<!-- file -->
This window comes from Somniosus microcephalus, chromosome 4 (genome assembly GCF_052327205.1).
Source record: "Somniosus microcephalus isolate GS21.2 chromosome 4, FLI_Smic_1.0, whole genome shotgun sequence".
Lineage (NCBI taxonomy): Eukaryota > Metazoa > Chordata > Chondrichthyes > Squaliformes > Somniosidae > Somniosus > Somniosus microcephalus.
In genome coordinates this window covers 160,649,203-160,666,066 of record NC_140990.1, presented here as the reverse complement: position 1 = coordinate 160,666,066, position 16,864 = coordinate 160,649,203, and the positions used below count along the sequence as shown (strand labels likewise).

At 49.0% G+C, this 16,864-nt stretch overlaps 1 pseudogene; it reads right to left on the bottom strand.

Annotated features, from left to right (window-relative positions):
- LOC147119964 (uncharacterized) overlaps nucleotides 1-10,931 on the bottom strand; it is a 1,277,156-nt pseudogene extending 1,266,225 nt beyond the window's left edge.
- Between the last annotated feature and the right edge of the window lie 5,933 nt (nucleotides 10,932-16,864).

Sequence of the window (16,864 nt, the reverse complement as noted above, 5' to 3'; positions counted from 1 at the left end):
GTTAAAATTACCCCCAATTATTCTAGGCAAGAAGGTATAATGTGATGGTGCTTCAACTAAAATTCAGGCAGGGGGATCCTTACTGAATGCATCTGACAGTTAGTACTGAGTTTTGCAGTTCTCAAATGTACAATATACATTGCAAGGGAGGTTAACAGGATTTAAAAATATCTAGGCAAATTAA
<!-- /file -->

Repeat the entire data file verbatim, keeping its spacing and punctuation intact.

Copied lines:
This window comes from Somniosus microcephalus, chromosome 4 (genome assembly GCF_052327205.1).
Source record: "Somniosus microcephalus isolate GS21.2 chromosome 4, FLI_Smic_1.0, whole genome shotgun sequence".
Lineage (NCBI taxonomy): Eukaryota > Metazoa > Chordata > Chondrichthyes > Squaliformes > Somniosidae > Somniosus > Somniosus microcephalus.
In genome coordinates this window covers 160,649,203-160,666,066 of record NC_140990.1, presented here as the reverse complement: position 1 = coordinate 160,666,066, position 16,864 = coordinate 160,649,203, and the positions used below count along the sequence as shown (strand labels likewise).

At 49.0% G+C, this 16,864-nt stretch overlaps 1 pseudogene; it reads right to left on the bottom strand.

Annotated features, from left to right (window-relative positions):
- LOC147119964 (uncharacterized) overlaps nucleotides 1-10,931 on the bottom strand; it is a 1,277,156-nt pseudogene extending 1,266,225 nt beyond the window's left edge.
- Between the last annotated feature and the right edge of the window lie 5,933 nt (nucleotides 10,932-16,864).

Sequence of the window (16,864 nt, the reverse complement as noted above, 5' to 3'; positions counted from 1 at the left end):
GTTAAAATTACCCCCAATTATTCTAGGCAAGAAGGTATAATGTGATGGTGCTTCAACTAAAATTCAGGCAGGGGGATCCTTACTGAATGCATCTGACAGTTAGTACTGAGTTTTGCAGTTCTCAAATGTACAATATACATTGCAAGGGAGGTTAACAGGATTTAAAAATATCTAGGCAAATTAA